Levels of antibodies to tetanus toxoid in 94 serum samples were determined and quantified with the five ELISAs (data not shown). In the Euroimmun and Virotech assays, ~70% of the samples gave values of greater than 1.0 IU/ml, compared to values obtained in the TBS and Serion assays, where only ~55% of the samples had values above 1.0 IU/ml. In the Scimedx assay, only 15% of the samples had values of >1.0 IU/ml. The remaining samples all had values below 1.0 IU/ml but above 0.1 IU/ml in the Euroimmun, Virotech, TBS, and Serion assays. In the Scimedx assay, some samples gave values below the limit of detection (0.1 IU/ml). Generally, the Euroimmun and Virotech ELISAs gave higher antibody levels than the TBS and Serion assays.
Although it has been suggested that the antibody titer required for adequate protection is 0.1 IU/ml (2), several reports have suggested that quantitation of specific IgG levels between 0.01 and 0.1 IU/ml is also important, as these antibody levels may also provide protection. Wolters and Dehmel reported vaccinating themselves against tetanus toxin (16). The levels of specific IgG antibodies of one of the scientists rose from 0.004 to 0.08 IU/ml postvaccination, which is more than the accepted fourfold increase. Further, this response to vaccination offered protection against a self-administered dose of tetanus toxin corresponding to two to three times the estimated lethal human dose.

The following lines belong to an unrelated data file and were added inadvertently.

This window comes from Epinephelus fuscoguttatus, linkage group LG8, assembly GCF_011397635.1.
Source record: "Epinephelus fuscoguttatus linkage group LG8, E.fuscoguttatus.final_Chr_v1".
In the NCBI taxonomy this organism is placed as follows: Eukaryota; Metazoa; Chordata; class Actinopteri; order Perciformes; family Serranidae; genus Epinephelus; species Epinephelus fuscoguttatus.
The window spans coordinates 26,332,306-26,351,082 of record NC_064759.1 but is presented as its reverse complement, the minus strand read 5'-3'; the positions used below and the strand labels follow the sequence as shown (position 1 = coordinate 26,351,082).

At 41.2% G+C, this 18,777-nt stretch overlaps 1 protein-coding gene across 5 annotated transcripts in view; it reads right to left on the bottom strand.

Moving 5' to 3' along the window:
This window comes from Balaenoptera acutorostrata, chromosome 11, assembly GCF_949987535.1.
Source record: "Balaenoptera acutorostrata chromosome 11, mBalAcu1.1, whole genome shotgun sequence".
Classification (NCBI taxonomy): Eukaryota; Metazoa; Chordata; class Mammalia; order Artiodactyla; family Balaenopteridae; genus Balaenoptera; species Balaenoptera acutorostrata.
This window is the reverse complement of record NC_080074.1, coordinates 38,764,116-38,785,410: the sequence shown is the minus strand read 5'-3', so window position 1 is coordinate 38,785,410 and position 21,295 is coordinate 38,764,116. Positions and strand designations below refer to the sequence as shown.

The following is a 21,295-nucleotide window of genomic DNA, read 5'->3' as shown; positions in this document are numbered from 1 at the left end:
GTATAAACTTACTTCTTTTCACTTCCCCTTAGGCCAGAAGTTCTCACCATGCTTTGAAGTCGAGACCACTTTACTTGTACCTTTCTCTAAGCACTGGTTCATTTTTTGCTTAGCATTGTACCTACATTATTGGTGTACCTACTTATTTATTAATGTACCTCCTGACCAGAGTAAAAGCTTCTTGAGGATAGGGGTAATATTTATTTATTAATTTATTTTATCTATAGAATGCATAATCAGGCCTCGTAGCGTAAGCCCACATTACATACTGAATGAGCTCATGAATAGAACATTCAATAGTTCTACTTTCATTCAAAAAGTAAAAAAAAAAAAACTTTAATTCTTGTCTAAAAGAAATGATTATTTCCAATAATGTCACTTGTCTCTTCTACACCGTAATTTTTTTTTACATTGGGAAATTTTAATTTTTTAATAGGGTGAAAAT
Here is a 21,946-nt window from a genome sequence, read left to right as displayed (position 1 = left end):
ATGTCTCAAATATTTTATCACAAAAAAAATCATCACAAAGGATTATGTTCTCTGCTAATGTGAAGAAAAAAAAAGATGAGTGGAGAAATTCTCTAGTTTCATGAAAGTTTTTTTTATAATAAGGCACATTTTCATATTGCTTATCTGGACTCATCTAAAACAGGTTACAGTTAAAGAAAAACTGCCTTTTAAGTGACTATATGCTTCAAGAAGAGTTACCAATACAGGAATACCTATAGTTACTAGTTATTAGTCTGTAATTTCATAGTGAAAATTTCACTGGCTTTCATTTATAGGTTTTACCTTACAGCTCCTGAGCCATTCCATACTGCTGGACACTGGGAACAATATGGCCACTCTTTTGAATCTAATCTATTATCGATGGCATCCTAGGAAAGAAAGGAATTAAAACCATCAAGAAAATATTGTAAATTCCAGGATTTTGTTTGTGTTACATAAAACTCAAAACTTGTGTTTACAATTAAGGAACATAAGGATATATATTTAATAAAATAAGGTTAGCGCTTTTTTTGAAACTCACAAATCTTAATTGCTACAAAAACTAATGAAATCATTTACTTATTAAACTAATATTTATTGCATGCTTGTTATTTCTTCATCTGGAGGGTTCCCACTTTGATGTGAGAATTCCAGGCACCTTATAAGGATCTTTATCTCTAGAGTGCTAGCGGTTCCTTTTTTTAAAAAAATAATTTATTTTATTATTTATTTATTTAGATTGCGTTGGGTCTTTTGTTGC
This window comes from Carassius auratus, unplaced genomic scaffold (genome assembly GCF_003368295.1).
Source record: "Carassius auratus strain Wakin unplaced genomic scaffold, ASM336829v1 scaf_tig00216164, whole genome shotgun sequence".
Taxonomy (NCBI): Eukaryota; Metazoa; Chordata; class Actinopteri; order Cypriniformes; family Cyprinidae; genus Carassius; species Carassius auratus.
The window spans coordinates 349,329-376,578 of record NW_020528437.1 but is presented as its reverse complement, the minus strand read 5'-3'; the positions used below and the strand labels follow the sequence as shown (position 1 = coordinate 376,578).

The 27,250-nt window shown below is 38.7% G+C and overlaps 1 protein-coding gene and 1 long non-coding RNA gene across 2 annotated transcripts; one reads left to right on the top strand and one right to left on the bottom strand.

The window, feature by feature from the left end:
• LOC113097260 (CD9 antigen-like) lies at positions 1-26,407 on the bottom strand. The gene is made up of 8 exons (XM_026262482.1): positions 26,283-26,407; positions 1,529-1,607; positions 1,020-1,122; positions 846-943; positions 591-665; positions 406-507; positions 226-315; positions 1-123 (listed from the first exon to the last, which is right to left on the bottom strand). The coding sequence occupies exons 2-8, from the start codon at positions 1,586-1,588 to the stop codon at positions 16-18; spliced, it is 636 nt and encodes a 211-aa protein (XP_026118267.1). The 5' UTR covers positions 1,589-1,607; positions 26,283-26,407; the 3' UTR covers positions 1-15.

Sneath and colleagues suggested that 0.01 U of antibody is the critical level for protection against tetanus toxin in guinea pigs. Although 13% of these guinea pigs showed symptoms of tetanus, all of the guinea pigs with an antibody titer of at least 0.01 U survived (12). Scheibel (8) reported that guinea pigs with a level of 0.01 U/ml anti-tetanus toxoid antibody survived a challenge inoculation with 200 times the minimal lethal dose. It has also been shown that titers of anti-tetanus toxoid antibodies measured in vivo correlate well with the values achieved by using an in vitro ELISA even at titers of <0.01 IU/ml (6, 9, 10).
Both Ramsay and colleagues and Ullberg-Olsson and Eriksson reported pre- and postvaccination titers of <0.1 IU/ml in 6 to 12% of the normal pediatric population (7, 13). It has been further suggested that 10% of immunized persons have anti-tetanus toxoid IgG antibody titers of ≤0.01 IU/ml and that the cutoff of 0.01 IU/ml represents true pure immunodominant antibodies that neutralize epitopes, whereas at 0.1 IU/ml there is the possible incorporation of levels of nonneutralizing antibodies (4, 11). The accurate measurement of low levels of anti-tetanus toxoid antibodies (<0.1 IU/ml), even in the presence of a fourfold increase in titer, may be critical in deciding whether or not to reimmunize and assessing potential deficiencies in humoral immunity.
In conclusion, we have performed a study that evaluated the measurement of anti-tetanus toxoid IgG levels by five different ELISAs. Significant manufacturer-dependent differences with regard to calibration and measuring ranges exist between different commercial kits which could result in differing clinical interpretations.
We are grateful for the valuable suggestions from Graham Mead and Karen van Hoeven.
We are all employees of The Binding Site Group Ltd., which produces one of the assays used in this study.
Published ahead of print on 30 September 2009.